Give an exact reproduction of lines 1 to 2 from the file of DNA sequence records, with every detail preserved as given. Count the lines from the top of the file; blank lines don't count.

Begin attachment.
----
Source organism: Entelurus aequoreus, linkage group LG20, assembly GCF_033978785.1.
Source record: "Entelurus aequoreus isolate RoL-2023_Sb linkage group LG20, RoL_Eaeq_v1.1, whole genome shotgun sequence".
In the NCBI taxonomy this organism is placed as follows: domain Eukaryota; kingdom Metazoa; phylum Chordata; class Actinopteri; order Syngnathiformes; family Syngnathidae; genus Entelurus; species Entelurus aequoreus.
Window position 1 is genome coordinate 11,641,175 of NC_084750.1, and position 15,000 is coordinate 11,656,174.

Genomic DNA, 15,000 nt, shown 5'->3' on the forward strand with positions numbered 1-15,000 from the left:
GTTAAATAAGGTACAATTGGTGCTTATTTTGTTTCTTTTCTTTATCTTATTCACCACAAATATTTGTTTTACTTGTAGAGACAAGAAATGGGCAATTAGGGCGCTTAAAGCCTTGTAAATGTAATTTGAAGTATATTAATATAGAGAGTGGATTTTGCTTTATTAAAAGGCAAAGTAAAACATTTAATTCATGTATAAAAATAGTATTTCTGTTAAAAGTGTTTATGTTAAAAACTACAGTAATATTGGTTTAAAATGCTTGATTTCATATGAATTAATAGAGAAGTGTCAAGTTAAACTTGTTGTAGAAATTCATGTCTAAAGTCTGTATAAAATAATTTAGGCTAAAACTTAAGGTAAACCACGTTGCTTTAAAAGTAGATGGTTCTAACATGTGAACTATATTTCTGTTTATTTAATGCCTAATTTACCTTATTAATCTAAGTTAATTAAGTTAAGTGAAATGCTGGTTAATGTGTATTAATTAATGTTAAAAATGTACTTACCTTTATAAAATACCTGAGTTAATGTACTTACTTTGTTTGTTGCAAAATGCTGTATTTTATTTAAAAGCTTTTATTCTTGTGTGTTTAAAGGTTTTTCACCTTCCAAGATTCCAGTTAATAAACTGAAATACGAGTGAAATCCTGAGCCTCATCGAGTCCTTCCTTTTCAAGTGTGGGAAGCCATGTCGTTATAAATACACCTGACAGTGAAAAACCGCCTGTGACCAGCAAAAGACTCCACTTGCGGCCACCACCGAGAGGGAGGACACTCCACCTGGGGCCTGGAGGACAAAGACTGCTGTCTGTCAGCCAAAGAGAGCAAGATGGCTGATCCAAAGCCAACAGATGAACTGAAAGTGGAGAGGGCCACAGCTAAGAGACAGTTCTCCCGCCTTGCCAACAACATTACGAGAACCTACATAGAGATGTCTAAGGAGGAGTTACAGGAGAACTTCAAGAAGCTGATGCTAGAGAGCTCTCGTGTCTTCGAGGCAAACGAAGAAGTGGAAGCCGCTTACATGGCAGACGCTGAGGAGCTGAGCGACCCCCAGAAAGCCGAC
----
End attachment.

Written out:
Source organism: Entelurus aequoreus, linkage group LG20, assembly GCF_033978785.1.
Source record: "Entelurus aequoreus isolate RoL-2023_Sb linkage group LG20, RoL_Eaeq_v1.1, whole genome shotgun sequence".